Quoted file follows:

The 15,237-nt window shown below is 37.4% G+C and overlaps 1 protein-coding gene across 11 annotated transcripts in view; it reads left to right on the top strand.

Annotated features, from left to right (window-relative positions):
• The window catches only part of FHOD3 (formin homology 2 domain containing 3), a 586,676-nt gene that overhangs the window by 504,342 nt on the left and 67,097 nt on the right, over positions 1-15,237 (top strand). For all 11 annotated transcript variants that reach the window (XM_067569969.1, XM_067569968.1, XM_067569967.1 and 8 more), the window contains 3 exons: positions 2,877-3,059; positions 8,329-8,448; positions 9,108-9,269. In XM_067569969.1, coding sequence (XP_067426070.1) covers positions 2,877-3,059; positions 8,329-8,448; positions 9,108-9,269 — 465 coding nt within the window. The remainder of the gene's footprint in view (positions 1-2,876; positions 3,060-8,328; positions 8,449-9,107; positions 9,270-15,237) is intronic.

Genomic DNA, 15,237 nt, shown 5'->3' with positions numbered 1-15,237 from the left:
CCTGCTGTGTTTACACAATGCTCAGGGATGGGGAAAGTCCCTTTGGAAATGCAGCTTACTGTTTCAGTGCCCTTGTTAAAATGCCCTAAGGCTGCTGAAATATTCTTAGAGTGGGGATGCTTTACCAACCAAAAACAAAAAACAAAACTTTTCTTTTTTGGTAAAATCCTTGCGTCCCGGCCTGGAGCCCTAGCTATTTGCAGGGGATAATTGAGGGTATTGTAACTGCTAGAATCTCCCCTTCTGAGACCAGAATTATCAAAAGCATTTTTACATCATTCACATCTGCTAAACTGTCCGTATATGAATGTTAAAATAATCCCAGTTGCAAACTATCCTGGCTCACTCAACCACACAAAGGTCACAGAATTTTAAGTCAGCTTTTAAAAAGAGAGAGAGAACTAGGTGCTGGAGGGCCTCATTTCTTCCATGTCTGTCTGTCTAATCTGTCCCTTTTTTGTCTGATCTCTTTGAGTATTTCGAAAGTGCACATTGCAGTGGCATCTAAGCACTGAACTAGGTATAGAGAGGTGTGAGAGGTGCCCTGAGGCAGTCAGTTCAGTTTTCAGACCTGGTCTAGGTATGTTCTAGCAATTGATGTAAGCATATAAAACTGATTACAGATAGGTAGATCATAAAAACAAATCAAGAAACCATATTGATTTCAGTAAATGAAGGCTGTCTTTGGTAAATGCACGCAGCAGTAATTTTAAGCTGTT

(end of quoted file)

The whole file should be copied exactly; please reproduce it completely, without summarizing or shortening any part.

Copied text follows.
The 15,237-nt window shown below is 37.4% G+C and overlaps 1 protein-coding gene across 11 annotated transcripts in view; it reads left to right on the top strand.

Annotated features, from left to right (window-relative positions):
• The window catches only part of FHOD3 (formin homology 2 domain containing 3), a 586,676-nt gene that overhangs the window by 504,342 nt on the left and 67,097 nt on the right, over positions 1-15,237 (top strand). For all 11 annotated transcript variants that reach the window (XM_067569969.1, XM_067569968.1, XM_067569967.1 and 8 more), the window contains 3 exons: positions 2,877-3,059; positions 8,329-8,448; positions 9,108-9,269. In XM_067569969.1, coding sequence (XP_067426070.1) covers positions 2,877-3,059; positions 8,329-8,448; positions 9,108-9,269 — 465 coding nt within the window. The remainder of the gene's footprint in view (positions 1-2,876; positions 3,060-8,328; positions 8,449-9,107; positions 9,270-15,237) is intronic.

Genomic DNA, 15,237 nt, shown 5'->3' with positions numbered 1-15,237 from the left:
CCTGCTGTGTTTACACAATGCTCAGGGATGGGGAAAGTCCCTTTGGAAATGCAGCTTACTGTTTCAGTGCCCTTGTTAAAATGCCCTAAGGCTGCTGAAATATTCTTAGAGTGGGGATGCTTTACCAACCAAAAACAAAAAACAAAACTTTTCTTTTTTGGTAAAATCCTTGCGTCCCGGCCTGGAGCCCTAGCTATTTGCAGGGGATAATTGAGGGTATTGTAACTGCTAGAATCTCCCCTTCTGAGACCAGAATTATCAAAAGCATTTTTACATCATTCACATCTGCTAAACTGTCCGTATATGAATGTTAAAATAATCCCAGTTGCAAACTATCCTGGCTCACTCAACCACACAAAGGTCACAGAATTTTAAGTCAGCTTTTAAAAAGAGAGAGAGAACTAGGTGCTGGAGGGCCTCATTTCTTCCATGTCTGTCTGTCTAATCTGTCCCTTTTTTGTCTGATCTCTTTGAGTATTTCGAAAGTGCACATTGCAGTGGCATCTAAGCACTGAACTAGGTATAGAGAGGTGTGAGAGGTGCCCTGAGGCAGTCAGTTCAGTTTTCAGACCTGGTCTAGGTATGTTCTAGCAATTGATGTAAGCATATAAAACTGATTACAGATAGGTAGATCATAAAAACAAATCAAGAAACCATATTGATTTCAGTAAATGAAGGCTGTCTTTGGTAAATGCACGCAGCAGTAATTTTAAGCTGTT